Nice to see the Mescaleros on the right. I do miss Joe Strummer.

  24. whipsaw commented on Oct 6

    per BR:

    “Kevin MR,

    Those are the channel trendlines via Chart of the Day —

    How else might you draw channel lines? I’m all ears on this . . . ”

    It appears that Kevin does not understand that a channel consists of upper and lower trend lines and, by definition, a trend line has to hit a minimum of 3 data points. The more times the line is touched over time, the more meaning it has. If you just connect two points on a chart, you may be drawing lines, but they are not trend lines.

    You can of course monkey around with trend lines to suit your purposes which is why all else equal, a line that begins further back in time is generally held to be more meaningful than one with a more recent starting point. I don’t have a problem with the way that the trend lines (and thus the channel) were constructed on this chart altho it would have been interesting if the 200 day MA had been included as well.

  25. Sherman McCoy commented on Oct 6

    phil- thanks for correcting me on this… i’ll need to be more cautious when forwarding info from my lunch dates!!! ;-)

  26. Ryan commented on Oct 7

    There is No Question the economy is slowing significantly. But could this be a slowdown without a stock market decline? Is this possible due to movement of cash out of real estate and into stock, relatively low stock valuation and profits that are still rising from international growth? I guess that’s what we are all going to find out.

  27. kevinmr commented on Oct 7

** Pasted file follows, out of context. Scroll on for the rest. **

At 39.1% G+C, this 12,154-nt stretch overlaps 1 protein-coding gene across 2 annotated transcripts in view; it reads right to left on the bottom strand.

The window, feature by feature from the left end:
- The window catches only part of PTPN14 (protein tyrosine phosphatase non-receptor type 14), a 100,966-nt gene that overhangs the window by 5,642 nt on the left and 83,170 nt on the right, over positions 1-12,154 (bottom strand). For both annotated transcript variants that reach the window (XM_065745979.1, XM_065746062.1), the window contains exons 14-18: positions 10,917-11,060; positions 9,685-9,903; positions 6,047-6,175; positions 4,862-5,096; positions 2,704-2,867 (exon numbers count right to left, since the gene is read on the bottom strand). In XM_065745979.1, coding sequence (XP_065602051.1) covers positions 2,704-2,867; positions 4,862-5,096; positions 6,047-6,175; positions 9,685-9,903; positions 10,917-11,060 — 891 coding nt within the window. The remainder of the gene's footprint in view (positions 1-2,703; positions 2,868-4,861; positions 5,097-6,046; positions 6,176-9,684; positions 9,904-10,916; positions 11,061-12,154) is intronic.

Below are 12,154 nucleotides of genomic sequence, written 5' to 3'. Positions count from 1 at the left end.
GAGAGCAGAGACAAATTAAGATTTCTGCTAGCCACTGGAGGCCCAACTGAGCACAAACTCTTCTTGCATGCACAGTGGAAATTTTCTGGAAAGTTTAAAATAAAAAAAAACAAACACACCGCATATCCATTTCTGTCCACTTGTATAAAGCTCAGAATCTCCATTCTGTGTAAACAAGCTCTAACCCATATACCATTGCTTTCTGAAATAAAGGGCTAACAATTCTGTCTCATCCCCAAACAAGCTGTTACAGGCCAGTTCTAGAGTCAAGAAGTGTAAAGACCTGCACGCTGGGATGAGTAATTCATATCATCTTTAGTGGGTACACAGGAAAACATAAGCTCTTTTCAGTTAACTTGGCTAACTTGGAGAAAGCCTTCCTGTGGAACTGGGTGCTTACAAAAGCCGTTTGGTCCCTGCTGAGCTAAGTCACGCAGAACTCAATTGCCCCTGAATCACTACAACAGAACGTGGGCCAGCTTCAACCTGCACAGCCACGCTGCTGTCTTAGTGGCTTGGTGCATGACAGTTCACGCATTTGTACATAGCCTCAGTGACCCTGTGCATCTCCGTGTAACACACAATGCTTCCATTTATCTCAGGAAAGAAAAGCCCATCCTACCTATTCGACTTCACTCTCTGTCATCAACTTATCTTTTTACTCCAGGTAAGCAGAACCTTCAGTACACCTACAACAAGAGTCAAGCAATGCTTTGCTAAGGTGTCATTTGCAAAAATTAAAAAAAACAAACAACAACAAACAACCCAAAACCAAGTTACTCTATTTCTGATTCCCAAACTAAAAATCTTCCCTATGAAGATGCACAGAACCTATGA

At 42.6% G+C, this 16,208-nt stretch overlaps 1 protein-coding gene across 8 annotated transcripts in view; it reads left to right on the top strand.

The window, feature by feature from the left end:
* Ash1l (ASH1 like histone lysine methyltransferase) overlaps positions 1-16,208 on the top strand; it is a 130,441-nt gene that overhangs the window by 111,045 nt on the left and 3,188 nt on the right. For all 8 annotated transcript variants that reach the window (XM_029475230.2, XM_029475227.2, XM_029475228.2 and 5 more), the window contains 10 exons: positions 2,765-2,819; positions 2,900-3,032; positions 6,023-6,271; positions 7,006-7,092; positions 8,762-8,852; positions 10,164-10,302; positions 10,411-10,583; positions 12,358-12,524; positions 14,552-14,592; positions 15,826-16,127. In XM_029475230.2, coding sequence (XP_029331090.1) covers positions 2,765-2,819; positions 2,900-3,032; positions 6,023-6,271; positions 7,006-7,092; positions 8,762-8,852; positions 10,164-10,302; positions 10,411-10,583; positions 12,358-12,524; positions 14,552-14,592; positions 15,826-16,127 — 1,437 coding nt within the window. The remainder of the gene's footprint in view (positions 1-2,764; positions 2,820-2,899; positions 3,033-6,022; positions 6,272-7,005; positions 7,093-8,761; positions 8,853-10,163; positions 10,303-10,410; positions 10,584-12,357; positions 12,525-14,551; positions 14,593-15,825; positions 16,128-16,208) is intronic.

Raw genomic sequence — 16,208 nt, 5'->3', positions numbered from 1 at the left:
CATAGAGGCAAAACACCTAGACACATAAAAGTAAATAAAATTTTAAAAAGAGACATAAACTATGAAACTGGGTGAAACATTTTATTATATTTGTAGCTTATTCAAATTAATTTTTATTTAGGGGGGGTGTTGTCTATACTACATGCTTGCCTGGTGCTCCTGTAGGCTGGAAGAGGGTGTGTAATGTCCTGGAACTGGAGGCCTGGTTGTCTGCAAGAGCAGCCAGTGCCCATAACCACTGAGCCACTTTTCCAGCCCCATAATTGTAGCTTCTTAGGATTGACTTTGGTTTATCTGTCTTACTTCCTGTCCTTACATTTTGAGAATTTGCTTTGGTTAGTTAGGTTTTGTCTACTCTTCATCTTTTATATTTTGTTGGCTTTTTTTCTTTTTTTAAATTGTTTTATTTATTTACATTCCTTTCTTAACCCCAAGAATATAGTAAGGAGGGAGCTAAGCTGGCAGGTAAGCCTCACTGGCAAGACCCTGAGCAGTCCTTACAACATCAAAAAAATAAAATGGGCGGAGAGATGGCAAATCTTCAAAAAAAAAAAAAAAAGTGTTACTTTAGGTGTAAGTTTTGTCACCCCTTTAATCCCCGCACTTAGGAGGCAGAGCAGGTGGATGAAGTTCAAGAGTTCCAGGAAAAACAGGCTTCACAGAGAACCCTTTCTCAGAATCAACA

Whipsaw –

    I do understand the concept and math behind drawing channels on a time series of stock prices.
    I also do not have a problem with the chart as constructed but other channels can be reasonably drawn that will lead to a conclusion that is opposite of what was proposed in the original post.
    The chart presented shows we have reached the top of one possible channel.

  28. whipsaw commented on Oct 7

    Kevin-

    Of course you can plot the lines in other ways, but I think that this whole thing got started because you assumed that BR created the chart in a way that you considered misleading. If you had clicked the chart, you would have learned that BR didn’t create it in the first place, it was a bigchart.com chart of the day. Unless you have some reason to think that they were not trying to get the best fit (as opposed to advance some agenda), then I would suggest that it just reflects the most sound technical construction.

  29. Barry Ritholtz commented on Oct 7

    whipsaw is correct.

    It also goes to show how intellectually bankrupt it is to attack the person — rather than the idea — that is under discussion. (See Tim Iacono’s discussion on the GSCI earlier this week)

    The risk is that when making ad hominem arguments, not only is it an inartful form of debate, but by picking the wrong author as your focus, you end up looking rather foolish

  30. kevinmr commented on Oct 7

    Sorry you took my comments in that way. Where does this hostility originate from? I thought it was reasonable to suggest the chart can be interpreted in a different way.
    I did go to the website sited and it does not indicate the calculational method used to arrive at the channel. It is reasonable to assume the trend lines are drawn, if so different starting points may lead to different conclusions.

    What is wrong with that?

  31. Barry Ritholtz commented on Oct 7

    You wrote: “I think the trend lines drawn above attempt to rationalize the authors bearish slant, poorly.”

    That statement was identified as a weak and somewhat inappropriate argument.

    It would be better to find different/better trendlines supporting your argument and link to them.

    I’ll take it a step further: Draw your own trendlines, email them to me, and I’ll post them above . . .

  32. kevinmr commented on Oct 7

    I didn’t mean to imply the “author” quoted above is yourself, I meant the author of the chart. I probably should have been clearer.
    I thought whoever created the chart chose those particular trend lines from a number of other possibilities. Are you suggesting the channel displayed is the only reasonable one applicable to this particular time series?

  33. phil commented on Oct 7

    “phil- thanks for correcting me on this… i’ll need to be more cautious when forwarding info from my lunch dates!!! ;-)”

    no problem, keep posting, i do enjoy your thoughts!